“I have a crush on Cha’acheel” he admits: “We even added it to the menu for the Michelin chefs & food writers we hosted last summer on a culinary tour with the Jordan Tourism Board. Did you know that Loof is also one of the 11 Palestinian Ark of Taste products by the Slow Food Foundation for Biodiversity? It’s something to embrace because the Ark of Taste collects small-scale quality productions that belong to the cultures, history, and traditions of our planet. I believe that Loof is an emblematic ingredient, and that is why it is one of the 24 hero ingredients in our upcoming book From Farm to Fork in Jordan.”

Cha’acheel by Galsoum’s Kitchen and Baraka Destinations will be featured in the book. (Photo: From Farm to Fork in Jordan)

Locals still come to the mountains to forage for food
Alomari also showed us other plants we could forage for in Umm Qais during this season. We came across Swiss chard, mallow, mustard greens, and a type of fennel that cannot be eaten, but the flowers resemble a bud that looks like cauliflower which he says is perfect to add to eggs. He added, with a sense of pride “Locals still come to these mountains for forage many of the plants you see now are way less than the beginning of the season.” As he held up his pliers, he also emphasized; “I try to advocate for the right way to cut the plants so they can continue to regenerate.”

Ahmad Alomari is passionate about regenerating, seed bombs, and foraging during the winter season. (Photo: From Farm to Fork in Jordan)

Cooking Cha’acheel in Rufaida’s kitchen
After working up an appetite and inhaling every breath of fresh oxygen we could get, and caked up muddy shoes, we headed to Umm Muhammad’s house. A local whose journey led her from Syria to her second family in Umm Qais. She provides cooking classes organized by Baraka Destinations who were so gracious to provide us with the perfect host for the evening.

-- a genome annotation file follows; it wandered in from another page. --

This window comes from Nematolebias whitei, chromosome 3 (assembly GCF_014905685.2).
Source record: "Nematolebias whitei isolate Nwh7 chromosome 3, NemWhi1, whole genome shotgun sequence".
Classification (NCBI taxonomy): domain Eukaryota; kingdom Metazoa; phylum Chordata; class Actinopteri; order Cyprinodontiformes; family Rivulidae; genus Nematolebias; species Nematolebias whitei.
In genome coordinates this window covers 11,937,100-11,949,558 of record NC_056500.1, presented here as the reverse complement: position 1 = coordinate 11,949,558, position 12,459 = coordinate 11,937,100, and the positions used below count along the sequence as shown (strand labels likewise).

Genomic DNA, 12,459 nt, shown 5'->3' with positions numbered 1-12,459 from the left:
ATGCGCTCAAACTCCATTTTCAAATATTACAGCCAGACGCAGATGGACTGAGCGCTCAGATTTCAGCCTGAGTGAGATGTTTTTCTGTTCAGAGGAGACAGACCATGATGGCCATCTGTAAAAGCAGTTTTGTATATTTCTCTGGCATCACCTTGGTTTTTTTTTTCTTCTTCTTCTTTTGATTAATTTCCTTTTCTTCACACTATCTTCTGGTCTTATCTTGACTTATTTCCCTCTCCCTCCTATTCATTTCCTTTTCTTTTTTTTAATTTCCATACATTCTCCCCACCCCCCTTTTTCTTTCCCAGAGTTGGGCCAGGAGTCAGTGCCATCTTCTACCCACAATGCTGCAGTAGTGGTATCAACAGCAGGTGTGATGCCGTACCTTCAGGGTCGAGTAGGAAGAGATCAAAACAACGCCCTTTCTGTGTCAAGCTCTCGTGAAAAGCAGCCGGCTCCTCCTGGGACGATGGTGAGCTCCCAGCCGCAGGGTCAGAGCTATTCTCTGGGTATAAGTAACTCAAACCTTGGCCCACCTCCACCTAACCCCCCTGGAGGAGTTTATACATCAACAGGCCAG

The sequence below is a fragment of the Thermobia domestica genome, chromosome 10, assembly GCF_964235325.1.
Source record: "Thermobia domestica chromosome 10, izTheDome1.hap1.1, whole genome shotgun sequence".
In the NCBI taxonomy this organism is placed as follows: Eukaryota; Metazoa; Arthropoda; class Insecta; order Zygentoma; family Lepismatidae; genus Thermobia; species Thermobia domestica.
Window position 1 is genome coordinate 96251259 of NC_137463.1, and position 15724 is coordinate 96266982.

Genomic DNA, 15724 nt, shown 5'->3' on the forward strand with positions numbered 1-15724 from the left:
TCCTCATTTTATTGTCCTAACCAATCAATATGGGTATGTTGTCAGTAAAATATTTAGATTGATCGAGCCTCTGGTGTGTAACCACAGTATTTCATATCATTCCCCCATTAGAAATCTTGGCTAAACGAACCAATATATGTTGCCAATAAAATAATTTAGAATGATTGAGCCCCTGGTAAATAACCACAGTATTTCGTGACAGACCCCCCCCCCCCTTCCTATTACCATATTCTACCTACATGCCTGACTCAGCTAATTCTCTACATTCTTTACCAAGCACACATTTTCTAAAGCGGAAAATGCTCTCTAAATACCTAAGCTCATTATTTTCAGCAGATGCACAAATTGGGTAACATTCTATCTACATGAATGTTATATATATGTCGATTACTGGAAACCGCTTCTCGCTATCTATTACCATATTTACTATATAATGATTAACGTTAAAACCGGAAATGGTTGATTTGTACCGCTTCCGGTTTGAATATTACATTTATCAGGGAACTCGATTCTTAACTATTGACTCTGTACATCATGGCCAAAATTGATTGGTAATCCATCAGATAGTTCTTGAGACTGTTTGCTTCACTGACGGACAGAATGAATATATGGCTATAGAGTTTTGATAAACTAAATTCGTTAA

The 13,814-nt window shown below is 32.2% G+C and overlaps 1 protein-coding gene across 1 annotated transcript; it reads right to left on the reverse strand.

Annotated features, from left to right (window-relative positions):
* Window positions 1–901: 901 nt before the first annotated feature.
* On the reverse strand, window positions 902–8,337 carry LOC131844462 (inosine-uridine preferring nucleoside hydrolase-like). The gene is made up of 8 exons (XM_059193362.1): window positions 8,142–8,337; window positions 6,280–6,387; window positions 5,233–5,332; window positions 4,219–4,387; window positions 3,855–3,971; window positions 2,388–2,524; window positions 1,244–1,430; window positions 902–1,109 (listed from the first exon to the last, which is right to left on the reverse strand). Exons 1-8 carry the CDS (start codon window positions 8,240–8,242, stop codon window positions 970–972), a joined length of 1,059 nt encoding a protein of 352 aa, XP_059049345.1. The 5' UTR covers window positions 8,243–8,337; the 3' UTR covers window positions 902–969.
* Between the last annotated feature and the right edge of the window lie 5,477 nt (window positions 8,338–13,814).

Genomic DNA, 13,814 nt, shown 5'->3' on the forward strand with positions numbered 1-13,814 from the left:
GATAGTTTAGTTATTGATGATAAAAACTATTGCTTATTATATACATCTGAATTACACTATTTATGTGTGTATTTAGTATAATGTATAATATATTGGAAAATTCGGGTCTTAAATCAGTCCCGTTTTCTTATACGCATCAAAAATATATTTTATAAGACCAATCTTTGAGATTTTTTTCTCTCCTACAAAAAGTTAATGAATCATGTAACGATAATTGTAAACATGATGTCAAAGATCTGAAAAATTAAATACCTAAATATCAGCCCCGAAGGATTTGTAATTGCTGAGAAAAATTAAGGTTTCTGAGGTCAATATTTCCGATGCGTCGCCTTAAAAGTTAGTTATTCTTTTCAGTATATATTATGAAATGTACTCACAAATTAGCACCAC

Rufaida (or Umm Muhammad) truly embodies so much of what Jordanian hospitality entails, that if your stomach is not full, they need to feed you more. For her, food has the power to bring people together.

While the Jameed is boiling, we got ready to make our dumplings for the Cha’acheel
with the star ingredient: Loof (Photo: From Farm to Fork in Jordan)

As we worked in the kitchen together, putting the Cha’acheel dumplings into the pot of already boiling Jameed, I asked Umm Muhammad, what makes this dish so special? She replied, “Cha’acheel is one of those dishes that cannot be modified, its ingredients remain exactly as they are, and it cannot be played with, no matter how many of our dishes may get modified, Cha’acheel is special in that exactly how the recipe is written, is exactly how it is made, and all ingredients must be in the dish.”

Starting with its broth made of Jameed, it boils, and your hands cannot leave the pot, constantly stirring to ensure it does not separate, so then put together the main ingredients of Cha’acheel, which are the dumplings that get added to the boiling pot - a mix of whole wheat flour, eggs, onions, and of course, Loof. Umm Muhammad adds “I sauté the Loof and add it with onions to bring out its flavor with some olive oil.”

Umm Muhammad explaining how Cha’acheel is made while boiling the Jameed. (Photo: Sarah Shabbar, Jordan News)

Passed down from one generation to the next
As far as how she learned the dish, very similar to myself, her mother passed down the recipe who got it from her grandmother, and so on. As we sat down at the table enjoying and savoring this dish, so brothy, sour, and warm, she added “Many pregnant women like this dish, when are you and your husband, planning on having kids?” A forever reminder that our food, so rich in culture, history, and many plants, is only eaten and savored when you are in the company of your loved ones.

Rufaida’s Kitchen truly embodies Jordanian hospitality. (Photo: Sarah Shabbar, Jordan News)

Umm Muhammad, who has had the privilege of sharing her dishes with people from all over the world, at her humble home, also shares in excitement that one of the best days of her life is when she got to cook for HRH Crown Prince Hussein.

Food is political
As our food goes through a whirlwind of colonization, of changes, as our region faces instability, I am forever reminded that food, in it acts alone, even the power of sitting at a table and learning from where our dishes hail, is political. This food has the power to transcend every notion, provide a historical past, and a hopeful future, and for a child that lived in the diaspora, who so often felt so far from home, connects us back to our land.